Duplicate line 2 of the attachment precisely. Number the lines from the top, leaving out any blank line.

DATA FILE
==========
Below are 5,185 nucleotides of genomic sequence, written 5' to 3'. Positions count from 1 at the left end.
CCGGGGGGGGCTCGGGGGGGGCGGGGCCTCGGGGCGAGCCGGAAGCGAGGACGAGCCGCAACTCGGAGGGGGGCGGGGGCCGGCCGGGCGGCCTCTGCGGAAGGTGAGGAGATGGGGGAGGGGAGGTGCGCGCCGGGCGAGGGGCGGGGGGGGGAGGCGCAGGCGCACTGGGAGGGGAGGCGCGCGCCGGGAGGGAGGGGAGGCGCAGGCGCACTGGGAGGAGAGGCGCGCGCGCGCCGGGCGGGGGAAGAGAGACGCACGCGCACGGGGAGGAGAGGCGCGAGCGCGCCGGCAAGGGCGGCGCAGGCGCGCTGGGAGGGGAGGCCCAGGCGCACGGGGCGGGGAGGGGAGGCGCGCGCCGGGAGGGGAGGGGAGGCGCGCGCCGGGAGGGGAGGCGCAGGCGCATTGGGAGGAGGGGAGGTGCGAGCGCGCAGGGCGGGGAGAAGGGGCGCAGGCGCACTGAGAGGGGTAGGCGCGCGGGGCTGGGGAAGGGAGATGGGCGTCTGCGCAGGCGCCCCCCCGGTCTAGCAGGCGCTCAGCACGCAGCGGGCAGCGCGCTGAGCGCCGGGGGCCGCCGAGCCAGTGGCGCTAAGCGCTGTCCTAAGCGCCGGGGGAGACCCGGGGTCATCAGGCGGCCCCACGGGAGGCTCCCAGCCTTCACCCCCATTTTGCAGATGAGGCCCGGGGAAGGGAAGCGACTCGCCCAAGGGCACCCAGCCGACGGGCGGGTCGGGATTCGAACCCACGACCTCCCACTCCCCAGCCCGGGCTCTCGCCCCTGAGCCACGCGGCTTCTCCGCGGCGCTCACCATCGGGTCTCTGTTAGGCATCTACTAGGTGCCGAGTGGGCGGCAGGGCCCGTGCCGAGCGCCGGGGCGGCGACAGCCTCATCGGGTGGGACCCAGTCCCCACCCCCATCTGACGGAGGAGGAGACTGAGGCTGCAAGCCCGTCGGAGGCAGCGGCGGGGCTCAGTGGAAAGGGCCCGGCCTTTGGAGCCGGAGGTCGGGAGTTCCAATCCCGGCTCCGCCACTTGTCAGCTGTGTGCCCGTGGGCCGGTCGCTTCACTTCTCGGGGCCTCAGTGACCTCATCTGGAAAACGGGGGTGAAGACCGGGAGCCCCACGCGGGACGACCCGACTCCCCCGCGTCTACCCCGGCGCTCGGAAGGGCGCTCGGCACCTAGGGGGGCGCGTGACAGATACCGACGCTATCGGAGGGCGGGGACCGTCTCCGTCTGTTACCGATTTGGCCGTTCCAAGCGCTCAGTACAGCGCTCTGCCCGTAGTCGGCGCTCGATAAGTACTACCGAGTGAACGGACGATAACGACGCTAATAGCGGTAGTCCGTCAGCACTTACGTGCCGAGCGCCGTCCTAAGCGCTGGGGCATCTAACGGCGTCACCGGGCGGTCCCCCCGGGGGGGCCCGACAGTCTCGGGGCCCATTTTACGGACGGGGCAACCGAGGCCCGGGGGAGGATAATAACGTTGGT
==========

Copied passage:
CCGGGGGGGGCTCGGGGGGGGCGGGGCCTCGGGGCGAGCCGGAAGCGAGGACGAGCCGCAACTCGGAGGGGGGCGGGGGCCGGCCGGGCGGCCTCTGCGGAAGGTGAGGAGATGGGGGAGGGGAGGTGCGCGCCGGGCGAGGGGCGGGGGGGGGAGGCGCAGGCGCACTGGGAGGGGAGGCGCGCGCCGGGAGGGAGGGGAGGCGCAGGCGCACTGGGAGGAGAGGCGCGCGCGCGCCGGGCGGGGGAAGAGAGACGCACGCGCACGGGGAGGAGAGGCGCGAGCGCGCCGGCAAGGGCGGCGCAGGCGCGCTGGGAGGGGAGGCCCAGGCGCACGGGGCGGGGAGGGGAGGCGCGCGCCGGGAGGGGAGGGGAGGCGCGCGCCGGGAGGGGAGGCGCAGGCGCATTGGGAGGAGGGGAGGTGCGAGCGCGCAGGGCGGGGAGAAGGGGCGCAGGCGCACTGAGAGGGGTAGGCGCGCGGGGCTGGGGAAGGGAGATGGGCGTCTGCGCAGGCGCCCCCCCGGTCTAGCAGGCGCTCAGCACGCAGCGGGCAGCGCGCTGAGCGCCGGGGGCCGCCGAGCCAGTGGCGCTAAGCGCTGTCCTAAGCGCCGGGGGAGACCCGGGGTCATCAGGCGGCCCCACGGGAGGCTCCCAGCCTTCACCCCCATTTTGCAGATGAGGCCCGGGGAAGGGAAGCGACTCGCCCAAGGGCACCCAGCCGACGGGCGGGTCGGGATTCGAACCCACGACCTCCCACTCCCCAGCCCGGGCTCTCGCCCCTGAGCCACGCGGCTTCTCCGCGGCGCTCACCATCGGGTCTCTGTTAGGCATCTACTAGGTGCCGAGTGGGCGGCAGGGCCCGTGCCGAGCGCCGGGGCGGCGACAGCCTCATCGGGTGGGACCCAGTCCCCACCCCCATCTGACGGAGGAGGAGACTGAGGCTGCAAGCCCGTCGGAGGCAGCGGCGGGGCTCAGTGGAAAGGGCCCGGCCTTTGGAGCCGGAGGTCGGGAGTTCCAATCCCGGCTCCGCCACTTGTCAGCTGTGTGCCCGTGGGCCGGTCGCTTCACTTCTCGGGGCCTCAGTGACCTCATCTGGAAAACGGGGGTGAAGACCGGGAGCCCCACGCGGGACGACCCGACTCCCCCGCGTCTACCCCGGCGCTCGGAAGGGCGCTCGGCACCTAGGGGGGCGCGTGACAGATACCGACGCTATCGGAGGGCGGGGACCGTCTCCGTCTGTTACCGATTTGGCCGTTCCAAGCGCTCAGTACAGCGCTCTGCCCGTAGTCGGCGCTCGATAAGTACTACCGAGTGAACGGACGATAACGACGCTAATAGCGGTAGTCCGTCAGCACTTACGTGCCGAGCGCCGTCCTAAGCGCTGGGGCATCTAACGGCGTCACCGGGCGGTCCCCCCGGGGGGGCCCGACAGTCTCGGGGCCCATTTTACGGACGGGGCAACCGAGGCCCGGGGGAGGATAATAACGTTGGT